Brian R Corbin's Reflections on Religion and Life

Living Your Faith as Citizens and Leaders in Politics, Culture, Society and Business

The Catholic Church serving people with HIV and AIDS

Please go to the following website reference to download a You-Tube video produced by Catholic Relief Services (USA) on the Catholic Church’s response to AIDS – this is the first of a series of such videos:

The Church is one of the biggest care providers for those who have HIV and AIDS around the world.

As AIDS affects every aspect of a person’s life, the Church takes a holistic approach to the disease, focusing on the physical, intellectual and spiritual needs of the person.

Up to 33 million people were living with HIV in 2007. It is a disease which is particularly prevalent in Sub-Saharan Africa, where countries are often poor and services are not always available.

The Church has unprecedented access to people with HIV and AIDS across the world and on a grassroots level. It has a global network of schools, churches, orphanages, hospices, organisations such as Caritas plus an army of faithful who offer their services.

Besides healthcare, it gives counseling to people who have been affected by the illness and offers spiritual guidance to help them face what is possibly one of the toughest challenges of their lives. It also provides the nutritious food which is vital in ensuring antiretroviral treatment is successful.

Other areas the Church works in include educating and informing people about the risk of AIDS and how to prevent it. The Church also focuses its efforts on reducing the stigma and discrimination which often accompanies HIV and AIDS.

Advocacy is a big part of its work. For example, Caritas Internationalis is currently urging governments and pharmaceutical firms to produce child-friendly HIV and AIDS medicines and to improve testing, as many children currently die due to lack of medicines.

All in all, the Church works hard to help people with HIV and AIDS live in hope and, when the time comes, die with dignity.

Filed under: AIDS, Caritas, Catholic Relief Services

World Fair Trade Day is May 9

Because we’re going to break the world’s record for the largest Fair Trade break on World Fair Trade Day, May 9th! We’re an ambitious bunch even when we’re relaxing.

Breaking the Record: The World’s Biggest Coffee Break

Catholic Relief Services is rallying its troops to get ready for World Fair Trade Day on May 9.

The CRS Fair Trade Fund is a proud sponsor, and we invite you to join us in celebrating the power of economic justice! Fair Trade supporters around the country will take a Fair Trade Break in an effort to break last year’s record, when 50,000 people in Finland took a Fair Trade Break. Find out how you can participate .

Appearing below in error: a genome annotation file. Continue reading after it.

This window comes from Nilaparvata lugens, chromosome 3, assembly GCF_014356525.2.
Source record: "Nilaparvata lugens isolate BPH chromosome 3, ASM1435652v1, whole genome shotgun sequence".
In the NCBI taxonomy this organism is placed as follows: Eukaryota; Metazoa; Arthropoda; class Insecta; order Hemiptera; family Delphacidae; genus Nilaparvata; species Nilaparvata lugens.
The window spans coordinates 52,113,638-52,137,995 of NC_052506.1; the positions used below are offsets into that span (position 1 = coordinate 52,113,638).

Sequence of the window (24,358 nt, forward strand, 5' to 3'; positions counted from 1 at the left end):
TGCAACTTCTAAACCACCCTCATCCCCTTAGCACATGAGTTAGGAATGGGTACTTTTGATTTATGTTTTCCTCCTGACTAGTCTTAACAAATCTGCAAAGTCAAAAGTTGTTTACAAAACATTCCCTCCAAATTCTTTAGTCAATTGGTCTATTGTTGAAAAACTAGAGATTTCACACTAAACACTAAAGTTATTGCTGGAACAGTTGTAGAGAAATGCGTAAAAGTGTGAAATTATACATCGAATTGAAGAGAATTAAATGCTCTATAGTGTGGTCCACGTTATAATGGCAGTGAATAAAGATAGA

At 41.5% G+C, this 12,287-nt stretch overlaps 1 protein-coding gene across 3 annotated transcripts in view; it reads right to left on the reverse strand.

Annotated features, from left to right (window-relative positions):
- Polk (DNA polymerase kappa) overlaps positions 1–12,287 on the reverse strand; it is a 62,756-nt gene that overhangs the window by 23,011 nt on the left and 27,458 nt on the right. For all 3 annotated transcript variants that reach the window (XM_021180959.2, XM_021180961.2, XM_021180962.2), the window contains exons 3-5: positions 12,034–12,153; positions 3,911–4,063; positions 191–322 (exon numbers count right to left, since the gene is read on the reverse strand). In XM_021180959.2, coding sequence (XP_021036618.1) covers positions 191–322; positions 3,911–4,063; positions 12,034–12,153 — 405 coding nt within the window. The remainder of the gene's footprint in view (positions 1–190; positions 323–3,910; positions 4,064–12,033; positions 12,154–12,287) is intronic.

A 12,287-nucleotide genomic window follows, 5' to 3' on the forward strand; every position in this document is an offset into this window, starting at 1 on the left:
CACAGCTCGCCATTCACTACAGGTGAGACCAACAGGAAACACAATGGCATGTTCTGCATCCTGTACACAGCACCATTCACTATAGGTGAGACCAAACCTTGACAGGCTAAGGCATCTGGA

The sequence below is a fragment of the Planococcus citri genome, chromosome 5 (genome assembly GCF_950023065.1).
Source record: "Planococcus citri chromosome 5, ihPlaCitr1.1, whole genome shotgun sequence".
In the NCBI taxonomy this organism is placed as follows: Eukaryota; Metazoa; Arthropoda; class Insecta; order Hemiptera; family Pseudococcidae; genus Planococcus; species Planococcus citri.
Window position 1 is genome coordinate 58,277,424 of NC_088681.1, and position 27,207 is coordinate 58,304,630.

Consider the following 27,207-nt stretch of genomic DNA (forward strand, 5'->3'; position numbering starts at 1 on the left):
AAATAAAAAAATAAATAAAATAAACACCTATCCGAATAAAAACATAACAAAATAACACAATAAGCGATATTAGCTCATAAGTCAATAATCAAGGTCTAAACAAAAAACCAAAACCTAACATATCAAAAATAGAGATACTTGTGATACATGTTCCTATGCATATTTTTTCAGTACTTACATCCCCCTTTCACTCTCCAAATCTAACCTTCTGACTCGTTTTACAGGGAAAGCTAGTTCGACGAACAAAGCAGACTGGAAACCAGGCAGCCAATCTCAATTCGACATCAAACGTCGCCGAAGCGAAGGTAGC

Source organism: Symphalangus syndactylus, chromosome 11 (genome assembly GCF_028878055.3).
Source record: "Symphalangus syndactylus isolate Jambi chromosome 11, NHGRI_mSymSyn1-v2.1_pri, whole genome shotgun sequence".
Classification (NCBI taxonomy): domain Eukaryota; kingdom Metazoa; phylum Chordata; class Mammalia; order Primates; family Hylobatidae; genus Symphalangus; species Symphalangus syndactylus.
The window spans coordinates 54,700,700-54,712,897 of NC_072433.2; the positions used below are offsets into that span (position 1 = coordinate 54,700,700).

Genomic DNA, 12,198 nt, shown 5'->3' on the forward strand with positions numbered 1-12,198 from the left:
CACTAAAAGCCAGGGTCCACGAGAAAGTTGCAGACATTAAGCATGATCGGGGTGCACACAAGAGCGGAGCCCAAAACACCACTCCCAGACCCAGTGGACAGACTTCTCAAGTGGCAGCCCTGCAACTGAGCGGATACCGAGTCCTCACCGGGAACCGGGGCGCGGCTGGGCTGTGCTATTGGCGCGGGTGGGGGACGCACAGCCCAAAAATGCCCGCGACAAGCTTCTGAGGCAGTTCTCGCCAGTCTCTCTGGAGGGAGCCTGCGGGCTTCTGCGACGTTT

Filed under: Caritas, Catholic Relief Services, consumerism, Fair Trade, Social Justice, Spirituality

EJ Dionne’s op-ed in WASH POST: Catholic Relief Services mentioned….

Living Their Faith in Afghanistan

By E. J. Dionne Jr.
Thursday, December 25, 2008; A19


Each era depicts Jesus in its own way, and the late historian Jaroslav Pelikan wove a brilliant book around this theme. He traced images of Jesus from the earliest days of Christianity as “the rabbi” and “the king of kings” to more modern portrayals as “the teacher of common sense,” “the poet of the spirit” and “the liberator.”

The Jesus of Christmas, Pelikan tells us in “Jesus Through the Centuries,” owes a particular debt to Saint Francis of Assisi, who preached “a new and deeper awareness of the humanity of Christ, as disclosed in his nativity and in his sufferings.”

It was Saint Francis who, in 1223, set up the first creche in the Umbrian village of Greccio, depicting Christ’s infancy in the less-than-regal circumstances of the manger. Saint Francis founded a religious order that stressed liberation from the tyranny of material possessions and, Pelikan notes, the role of Christians as “strangers and pilgrims in this world.”

The world is still blessed with many actual Franciscans. But in our time, there is another community of “strangers and pilgrims” whose satisfaction comes not from accumulating material goods or political power. They are the relief workers and community builders lending their energy to the poorest people in villages and urban slums around the globe.

Many of them are motivated by religious faith, others by a humanistic devotion to service, but few who are in the trenches worry much about what their co-workers believe about an Almighty. These souls are among the happiest and most personally satisfied people I’ve encountered, suggesting that Saint Francis was on to something in preaching freedom from materialism.

Matt McGarry, at 30, has enormous responsibilities that he wears lightly. The coordinator of programs for Catholic Relief Services in Afghanistan, he has mastered many trades. His organization focuses on agriculture, water and education in places where the farms are very small, the water is often dirty and children, particularly girls, have never had the chance to go to school.